Michael D Nissen, MBBS, FRACP, FRCPA, Associate Professor in Biomolecular, Biomedical Science & Health, Griffith University; Director of Infectious Diseases and Unit Head of Queensland Paediatric Infectious Laboratory, Sir Albert Sakzewski Viral Research Centre, Royal Children's Hospital

Michael D Nissen, MBBS, FRACP, FRCPA is a member of the following societies : American Academy of Pediatrics, American Society for Microbiology, Pediatric Infectious Diseases Society,Royal Australasian College of Physicians, Royal College of Pathologists of Australasia

Disclosure: Nothing to disclose.

Robert W Tolan Jr, MD Chief, Division of Allergy, Immunology and Infectious Diseases, The Children's Hospital at Saint Peter's University Hospital; Clinical Associate Professor of Pediatrics, Drexel University College of Medicine

Robert W Tolan Jr, MD is a member of the following medical societies: American Academy of Pediatrics, American Medical Association, American Society for Microbiology, American Society of Tropical Medicine and Hygiene, Infectious Diseases Society of America, Pediatric Infectious Diseases Society, Phi Beta Kappa, and Physicians for Social Responsibility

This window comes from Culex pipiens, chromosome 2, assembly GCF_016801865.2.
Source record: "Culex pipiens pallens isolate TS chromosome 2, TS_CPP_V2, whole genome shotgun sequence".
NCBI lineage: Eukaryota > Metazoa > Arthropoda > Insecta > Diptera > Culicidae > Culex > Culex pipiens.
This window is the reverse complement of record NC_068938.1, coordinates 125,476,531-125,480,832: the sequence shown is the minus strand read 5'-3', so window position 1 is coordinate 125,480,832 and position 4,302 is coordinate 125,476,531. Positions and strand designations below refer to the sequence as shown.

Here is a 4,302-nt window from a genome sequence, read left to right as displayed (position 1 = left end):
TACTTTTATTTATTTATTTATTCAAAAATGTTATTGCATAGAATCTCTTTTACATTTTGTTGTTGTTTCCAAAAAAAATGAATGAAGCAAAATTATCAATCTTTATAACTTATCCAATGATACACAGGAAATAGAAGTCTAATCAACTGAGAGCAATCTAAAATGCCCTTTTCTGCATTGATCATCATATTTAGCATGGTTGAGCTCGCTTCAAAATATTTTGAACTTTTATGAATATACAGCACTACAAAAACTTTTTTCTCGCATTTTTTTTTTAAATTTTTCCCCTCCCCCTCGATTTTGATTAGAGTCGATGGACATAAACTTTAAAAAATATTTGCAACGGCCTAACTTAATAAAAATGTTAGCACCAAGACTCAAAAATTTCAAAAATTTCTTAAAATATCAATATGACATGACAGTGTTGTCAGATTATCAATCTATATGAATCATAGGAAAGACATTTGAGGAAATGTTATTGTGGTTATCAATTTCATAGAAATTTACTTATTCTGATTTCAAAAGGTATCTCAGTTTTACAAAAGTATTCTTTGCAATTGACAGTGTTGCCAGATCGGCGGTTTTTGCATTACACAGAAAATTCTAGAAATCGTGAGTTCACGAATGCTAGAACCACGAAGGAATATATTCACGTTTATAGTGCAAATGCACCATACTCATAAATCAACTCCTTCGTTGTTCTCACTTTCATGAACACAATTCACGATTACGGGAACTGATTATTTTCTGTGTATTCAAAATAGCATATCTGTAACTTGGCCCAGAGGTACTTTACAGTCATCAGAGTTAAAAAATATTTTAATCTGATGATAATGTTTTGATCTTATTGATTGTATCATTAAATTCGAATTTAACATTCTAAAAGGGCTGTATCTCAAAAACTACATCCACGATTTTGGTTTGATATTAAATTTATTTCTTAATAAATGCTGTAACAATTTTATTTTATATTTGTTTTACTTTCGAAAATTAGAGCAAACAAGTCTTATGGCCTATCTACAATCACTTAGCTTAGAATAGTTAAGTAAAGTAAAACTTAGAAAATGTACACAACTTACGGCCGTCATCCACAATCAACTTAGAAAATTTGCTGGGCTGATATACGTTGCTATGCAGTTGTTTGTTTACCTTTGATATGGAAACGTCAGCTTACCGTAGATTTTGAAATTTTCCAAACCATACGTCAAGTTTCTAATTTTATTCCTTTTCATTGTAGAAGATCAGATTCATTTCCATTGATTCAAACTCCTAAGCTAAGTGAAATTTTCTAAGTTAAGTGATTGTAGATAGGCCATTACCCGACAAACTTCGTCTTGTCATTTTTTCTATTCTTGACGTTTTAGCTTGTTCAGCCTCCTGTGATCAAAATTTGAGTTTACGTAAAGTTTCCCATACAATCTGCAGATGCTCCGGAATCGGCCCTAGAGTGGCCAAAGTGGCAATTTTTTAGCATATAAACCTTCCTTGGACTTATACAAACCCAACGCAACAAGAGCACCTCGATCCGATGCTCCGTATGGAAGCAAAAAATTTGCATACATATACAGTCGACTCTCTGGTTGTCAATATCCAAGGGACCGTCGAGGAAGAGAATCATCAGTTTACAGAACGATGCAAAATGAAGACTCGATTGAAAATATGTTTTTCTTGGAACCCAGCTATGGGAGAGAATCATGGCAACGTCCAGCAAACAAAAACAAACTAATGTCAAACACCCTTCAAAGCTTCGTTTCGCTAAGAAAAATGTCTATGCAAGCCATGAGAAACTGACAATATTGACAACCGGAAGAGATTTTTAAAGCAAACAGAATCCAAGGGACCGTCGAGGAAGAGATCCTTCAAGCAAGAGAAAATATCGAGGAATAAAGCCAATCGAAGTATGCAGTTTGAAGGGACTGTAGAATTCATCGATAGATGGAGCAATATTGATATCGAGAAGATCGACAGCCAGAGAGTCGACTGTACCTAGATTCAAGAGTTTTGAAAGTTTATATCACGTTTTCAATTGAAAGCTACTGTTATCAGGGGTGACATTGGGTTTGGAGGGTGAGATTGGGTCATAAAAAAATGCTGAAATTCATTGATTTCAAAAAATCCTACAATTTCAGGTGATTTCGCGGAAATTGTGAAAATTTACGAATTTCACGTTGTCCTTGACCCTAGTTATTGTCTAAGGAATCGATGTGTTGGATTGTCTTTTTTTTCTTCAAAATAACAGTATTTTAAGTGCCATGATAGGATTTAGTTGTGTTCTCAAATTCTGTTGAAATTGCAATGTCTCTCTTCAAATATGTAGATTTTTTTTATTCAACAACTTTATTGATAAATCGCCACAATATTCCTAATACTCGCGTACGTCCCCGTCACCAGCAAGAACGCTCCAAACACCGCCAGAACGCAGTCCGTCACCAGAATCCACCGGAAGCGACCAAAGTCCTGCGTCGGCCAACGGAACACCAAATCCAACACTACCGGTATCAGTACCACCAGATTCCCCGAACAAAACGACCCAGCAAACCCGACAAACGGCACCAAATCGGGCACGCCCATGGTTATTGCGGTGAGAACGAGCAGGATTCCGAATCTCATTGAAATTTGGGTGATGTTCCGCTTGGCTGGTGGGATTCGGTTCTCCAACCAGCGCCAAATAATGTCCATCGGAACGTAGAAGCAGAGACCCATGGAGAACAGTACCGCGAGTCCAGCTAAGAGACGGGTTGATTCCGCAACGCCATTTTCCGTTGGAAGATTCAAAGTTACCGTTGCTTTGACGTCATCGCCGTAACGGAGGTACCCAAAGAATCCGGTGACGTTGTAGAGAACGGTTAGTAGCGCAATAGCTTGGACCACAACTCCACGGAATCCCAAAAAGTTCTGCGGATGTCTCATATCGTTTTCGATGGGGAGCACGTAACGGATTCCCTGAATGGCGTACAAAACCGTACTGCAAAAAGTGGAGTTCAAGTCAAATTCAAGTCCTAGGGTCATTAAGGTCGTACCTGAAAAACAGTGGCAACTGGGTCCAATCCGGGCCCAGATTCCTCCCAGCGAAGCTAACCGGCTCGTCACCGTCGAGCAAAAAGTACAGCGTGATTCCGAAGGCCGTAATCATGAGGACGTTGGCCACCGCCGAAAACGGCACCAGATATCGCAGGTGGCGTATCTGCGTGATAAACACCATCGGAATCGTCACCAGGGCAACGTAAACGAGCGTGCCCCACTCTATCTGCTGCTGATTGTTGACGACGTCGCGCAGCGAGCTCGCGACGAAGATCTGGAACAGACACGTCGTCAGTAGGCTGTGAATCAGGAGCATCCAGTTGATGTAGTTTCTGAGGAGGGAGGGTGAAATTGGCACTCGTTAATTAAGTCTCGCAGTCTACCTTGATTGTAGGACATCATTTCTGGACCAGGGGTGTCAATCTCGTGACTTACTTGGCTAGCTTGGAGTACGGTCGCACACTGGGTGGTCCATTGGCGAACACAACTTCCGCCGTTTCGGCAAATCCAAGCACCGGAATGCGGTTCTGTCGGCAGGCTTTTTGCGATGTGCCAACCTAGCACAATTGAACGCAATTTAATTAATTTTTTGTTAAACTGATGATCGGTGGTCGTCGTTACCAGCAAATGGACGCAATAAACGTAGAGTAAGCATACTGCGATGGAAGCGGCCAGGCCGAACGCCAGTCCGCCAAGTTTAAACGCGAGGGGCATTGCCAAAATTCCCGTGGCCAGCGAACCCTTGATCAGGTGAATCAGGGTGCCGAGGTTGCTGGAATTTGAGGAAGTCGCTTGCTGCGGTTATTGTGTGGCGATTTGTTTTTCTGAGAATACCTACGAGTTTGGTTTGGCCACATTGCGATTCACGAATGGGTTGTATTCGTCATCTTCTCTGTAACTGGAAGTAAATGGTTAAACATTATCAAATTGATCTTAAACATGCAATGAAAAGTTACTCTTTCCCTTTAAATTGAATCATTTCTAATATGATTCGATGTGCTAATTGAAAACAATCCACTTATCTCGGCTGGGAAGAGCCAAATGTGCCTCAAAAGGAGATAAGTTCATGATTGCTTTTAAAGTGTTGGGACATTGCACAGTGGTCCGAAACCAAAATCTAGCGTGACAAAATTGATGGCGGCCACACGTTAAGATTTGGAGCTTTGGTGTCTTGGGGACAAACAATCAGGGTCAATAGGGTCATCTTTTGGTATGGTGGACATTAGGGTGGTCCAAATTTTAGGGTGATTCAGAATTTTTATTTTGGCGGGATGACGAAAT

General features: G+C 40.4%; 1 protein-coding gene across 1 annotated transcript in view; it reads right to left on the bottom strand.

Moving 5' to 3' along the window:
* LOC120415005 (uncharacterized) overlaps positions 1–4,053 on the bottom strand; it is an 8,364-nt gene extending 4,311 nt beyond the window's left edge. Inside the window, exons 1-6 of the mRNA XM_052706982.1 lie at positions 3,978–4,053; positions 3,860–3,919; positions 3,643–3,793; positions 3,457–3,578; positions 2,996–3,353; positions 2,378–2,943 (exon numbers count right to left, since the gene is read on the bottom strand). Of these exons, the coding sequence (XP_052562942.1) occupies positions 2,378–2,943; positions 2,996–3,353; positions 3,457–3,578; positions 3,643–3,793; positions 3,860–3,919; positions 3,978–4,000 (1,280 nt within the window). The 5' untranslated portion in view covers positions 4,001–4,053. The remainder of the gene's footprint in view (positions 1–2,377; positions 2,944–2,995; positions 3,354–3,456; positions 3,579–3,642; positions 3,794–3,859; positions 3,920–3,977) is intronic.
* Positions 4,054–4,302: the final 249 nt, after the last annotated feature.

Disclosure: GlaxoSmithKline Honoraria Speaking and teaching; MedImmune Honoraria Speaking and teaching; Merck Honoraria Speaking and teaching; Sanofi Pasteur Honoraria Speaking and teaching; Baxter Healthcare Honoraria Speaking and teaching; Novartis Honoraria Speaking and teaching

John Charles Walker, MSc, PhD Head, Department of Parasitology, Center for Infectious Diseases and Microbiology, Westmead Hospital, Westmead, Australia; Senior Lecturer, Department of Medicine, University of Sydney, Australia

Disclosure: Nothing to disclose.

Mary L Windle, PharmD Adjunct Associate Professor, University of Nebraska Medical Center College of Pharmacy; Editor-in-Chief, Medscape Drug Reference

Disclosure: Nothing to disclose.

References
  1. Lapa M, Dias B, Jardim C, Fernandes CJ, Dourado PM, Figueiredo M, et al. Cardiopulmonary manifestations of hepatosplenic schistosomiasis. Circulation. 2009 Mar 24. 119(11):1518-23. [Medline].

  2. Salvana EM, King CH. Schistosomiasis in travelers and immigrants. Curr Infect Dis Rep. 2008 Mar. 10(1):42-9. [Medline].

  3. Chitsulo L, Engels D, Montresor A, et al. The global status of schistosomiasis and its control. Acta Trop. 2000 Oct 23. 77(1):41-51. [Medline].

  4. Yosry A. Schistosomiasis and neoplasia. Contrib Microbiol. 2006. 13:81-100. [Medline].

  5. Kallestrup P, Zinyama R, Gomo E, Butterworth AE, van Dam GJ, Gerstoft J. Schistosomiasis and HIV in rural Zimbabwe: efficacy of treatment of schistosomiasis in individuals with HIV coinfection. Clin Infect Dis. 2006 Jun 15. 42(12):1781-9. [Medline].

  6. Xu X, Zhang Y, Lin D, Zhang J, Xu J, Liu YM, et al. Serodiagnosis of Schistosoma japonicum infection: genome-wide identification of a protein marker, and assessment of its diagnostic validity in a field study in China. Lancet Infect Dis. 2014 Jun. 14(6):489-97. [Medline].